Working like an Anzac

This article has photo gallery Published on SBLT Alexandra Morthorpe (author)

Topic(s): HMAS Creswell, HMAS Anzac (F150), HMAS Parramatta (F154), HMAS Darwin (F04), Exercise OCEAN EXPLORER, HMAS Success (OR 304)

HMAS Anzac conducts a Replenishment at Sea with HMAS Success in the Southern Ocean. (photo: POEW Tristan Smith)
HMAS Anzac conducts a Replenishment at Sea with HMAS Success in the Southern Ocean.

HMAS Anzac commenced her recent transit to Fleet Base West alone, meeting with sister frigate HMAS Parramatta in Jervis Bay.

For some such as Lieutenant James Keagan, Reserve Entry Officers’ Course member, it was their first real exposure to ship life. 

Having never set foot on a ship before, he was both nervous and excited to be exposed to a workup and naval life in general.

He found that damage control ashore during initial training was vastly different to the reality at sea.

“Damage control at sea is so much more complex than it was at HMAS Creswell,” he said.

“As much as you can try and simulate the stress of battle damage ashore, nothing can prepare you for the intensity, energy and teamwork you experience at sea.”

While in Jervis Bay, Anzac and Parramatta conducted a tow, a first for many of the crew where the two ships passed gear and connected up.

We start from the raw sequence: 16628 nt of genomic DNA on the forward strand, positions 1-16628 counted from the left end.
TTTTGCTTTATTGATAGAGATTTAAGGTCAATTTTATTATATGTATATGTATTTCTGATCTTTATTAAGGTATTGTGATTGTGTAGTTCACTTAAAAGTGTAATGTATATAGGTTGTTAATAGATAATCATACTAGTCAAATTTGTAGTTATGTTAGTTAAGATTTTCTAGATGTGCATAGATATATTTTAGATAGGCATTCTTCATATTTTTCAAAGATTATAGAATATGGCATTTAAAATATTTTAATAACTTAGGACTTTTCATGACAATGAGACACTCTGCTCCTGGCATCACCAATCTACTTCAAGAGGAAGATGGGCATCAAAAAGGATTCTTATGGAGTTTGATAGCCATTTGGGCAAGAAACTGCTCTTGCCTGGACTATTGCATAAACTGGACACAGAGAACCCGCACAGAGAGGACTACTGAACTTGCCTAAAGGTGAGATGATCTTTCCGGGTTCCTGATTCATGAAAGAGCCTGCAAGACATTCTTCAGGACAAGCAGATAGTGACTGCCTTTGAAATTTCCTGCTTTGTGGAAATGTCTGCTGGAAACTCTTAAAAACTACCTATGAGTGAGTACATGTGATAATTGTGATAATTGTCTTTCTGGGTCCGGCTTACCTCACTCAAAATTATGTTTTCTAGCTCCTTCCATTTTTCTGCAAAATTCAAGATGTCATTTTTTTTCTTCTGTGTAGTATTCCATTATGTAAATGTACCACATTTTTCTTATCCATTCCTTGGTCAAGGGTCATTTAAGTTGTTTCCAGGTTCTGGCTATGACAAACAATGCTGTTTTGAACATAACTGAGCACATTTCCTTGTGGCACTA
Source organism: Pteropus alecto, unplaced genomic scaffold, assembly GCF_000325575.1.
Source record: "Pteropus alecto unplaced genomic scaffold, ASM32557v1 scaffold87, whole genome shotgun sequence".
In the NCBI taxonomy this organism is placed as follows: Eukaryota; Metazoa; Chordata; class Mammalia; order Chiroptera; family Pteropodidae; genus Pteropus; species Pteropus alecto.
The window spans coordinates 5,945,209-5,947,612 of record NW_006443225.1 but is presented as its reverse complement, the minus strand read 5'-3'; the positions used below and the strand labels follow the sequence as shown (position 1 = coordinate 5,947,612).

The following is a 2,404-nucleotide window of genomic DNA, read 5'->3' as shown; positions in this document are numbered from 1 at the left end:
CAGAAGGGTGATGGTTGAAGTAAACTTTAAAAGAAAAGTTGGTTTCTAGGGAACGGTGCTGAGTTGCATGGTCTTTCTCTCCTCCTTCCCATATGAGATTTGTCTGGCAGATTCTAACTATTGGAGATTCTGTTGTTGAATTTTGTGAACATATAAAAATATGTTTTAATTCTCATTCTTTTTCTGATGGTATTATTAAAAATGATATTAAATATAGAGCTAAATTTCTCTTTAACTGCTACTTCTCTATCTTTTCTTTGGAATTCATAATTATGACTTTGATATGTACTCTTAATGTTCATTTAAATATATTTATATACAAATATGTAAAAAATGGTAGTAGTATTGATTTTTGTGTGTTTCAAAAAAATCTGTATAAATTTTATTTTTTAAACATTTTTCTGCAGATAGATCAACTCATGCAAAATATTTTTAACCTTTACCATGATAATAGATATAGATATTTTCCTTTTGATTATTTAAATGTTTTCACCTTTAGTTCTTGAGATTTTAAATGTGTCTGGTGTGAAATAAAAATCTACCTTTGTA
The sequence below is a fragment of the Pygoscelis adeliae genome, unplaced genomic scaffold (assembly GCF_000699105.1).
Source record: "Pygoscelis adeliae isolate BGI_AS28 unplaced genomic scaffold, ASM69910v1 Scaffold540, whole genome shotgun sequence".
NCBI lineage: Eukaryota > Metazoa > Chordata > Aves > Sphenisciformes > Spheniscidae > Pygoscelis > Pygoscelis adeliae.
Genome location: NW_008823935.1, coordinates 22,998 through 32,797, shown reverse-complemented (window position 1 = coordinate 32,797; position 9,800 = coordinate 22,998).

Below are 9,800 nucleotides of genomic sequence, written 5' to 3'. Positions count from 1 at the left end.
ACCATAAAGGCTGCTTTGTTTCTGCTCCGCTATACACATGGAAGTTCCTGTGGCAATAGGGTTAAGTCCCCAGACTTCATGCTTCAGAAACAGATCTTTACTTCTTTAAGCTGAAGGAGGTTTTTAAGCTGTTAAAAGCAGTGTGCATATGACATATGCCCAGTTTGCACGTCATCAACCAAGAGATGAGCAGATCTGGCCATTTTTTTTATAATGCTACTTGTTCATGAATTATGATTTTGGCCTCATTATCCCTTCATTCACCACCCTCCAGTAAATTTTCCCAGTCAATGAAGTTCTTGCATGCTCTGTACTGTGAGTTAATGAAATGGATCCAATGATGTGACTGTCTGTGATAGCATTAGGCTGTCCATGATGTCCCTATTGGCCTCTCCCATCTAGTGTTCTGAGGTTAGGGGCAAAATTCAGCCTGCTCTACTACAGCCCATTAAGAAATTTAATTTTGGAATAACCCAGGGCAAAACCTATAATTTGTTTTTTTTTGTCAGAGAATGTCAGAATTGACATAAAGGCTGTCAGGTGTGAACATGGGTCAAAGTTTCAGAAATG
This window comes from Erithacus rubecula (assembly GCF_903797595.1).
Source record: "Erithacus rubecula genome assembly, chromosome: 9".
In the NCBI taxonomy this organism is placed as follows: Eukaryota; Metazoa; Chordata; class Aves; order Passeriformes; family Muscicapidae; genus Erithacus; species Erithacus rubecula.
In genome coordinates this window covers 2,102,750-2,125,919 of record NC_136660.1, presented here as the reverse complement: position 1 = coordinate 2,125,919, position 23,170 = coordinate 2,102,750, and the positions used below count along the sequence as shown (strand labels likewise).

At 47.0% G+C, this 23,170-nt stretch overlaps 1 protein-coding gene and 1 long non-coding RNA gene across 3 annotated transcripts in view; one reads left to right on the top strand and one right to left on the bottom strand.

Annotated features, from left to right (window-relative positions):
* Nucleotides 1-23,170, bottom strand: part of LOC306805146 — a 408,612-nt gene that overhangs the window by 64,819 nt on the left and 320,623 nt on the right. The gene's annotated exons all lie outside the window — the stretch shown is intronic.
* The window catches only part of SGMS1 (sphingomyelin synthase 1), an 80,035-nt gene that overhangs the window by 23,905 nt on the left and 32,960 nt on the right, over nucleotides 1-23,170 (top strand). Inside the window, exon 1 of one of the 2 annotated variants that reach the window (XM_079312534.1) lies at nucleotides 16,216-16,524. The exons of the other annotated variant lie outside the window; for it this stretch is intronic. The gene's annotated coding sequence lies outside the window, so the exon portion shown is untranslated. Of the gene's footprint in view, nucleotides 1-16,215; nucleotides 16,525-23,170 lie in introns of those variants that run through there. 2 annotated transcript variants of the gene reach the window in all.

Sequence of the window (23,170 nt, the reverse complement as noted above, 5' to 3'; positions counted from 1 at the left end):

Seaman Boatswains Mate Stefani Arteaga was excited to be part of the activity. 

“New and exciting opportunities are why I chose to be a Boatswains Mate. These evolutions are a big part of what makes this job unique,” she said.

Anzac 
also conducted opposed force protection entries and departures to and from Jervis Bay and many warfare serials off the New South Wales coast before commencing her passage to west in company with Parramatta.

On the transit the ships also joined HMA Ships Success and Darwin

With relatively calm weather for the Great Australian Bight, Anzac conducted her first at-sea refuelling for the year with Success, transferring both diesel and aviation fuel. A valuable training opportunity for all involved.

The crew took the valuable training period into Exercise OCEAN EXPLORER off the Western Australian coast.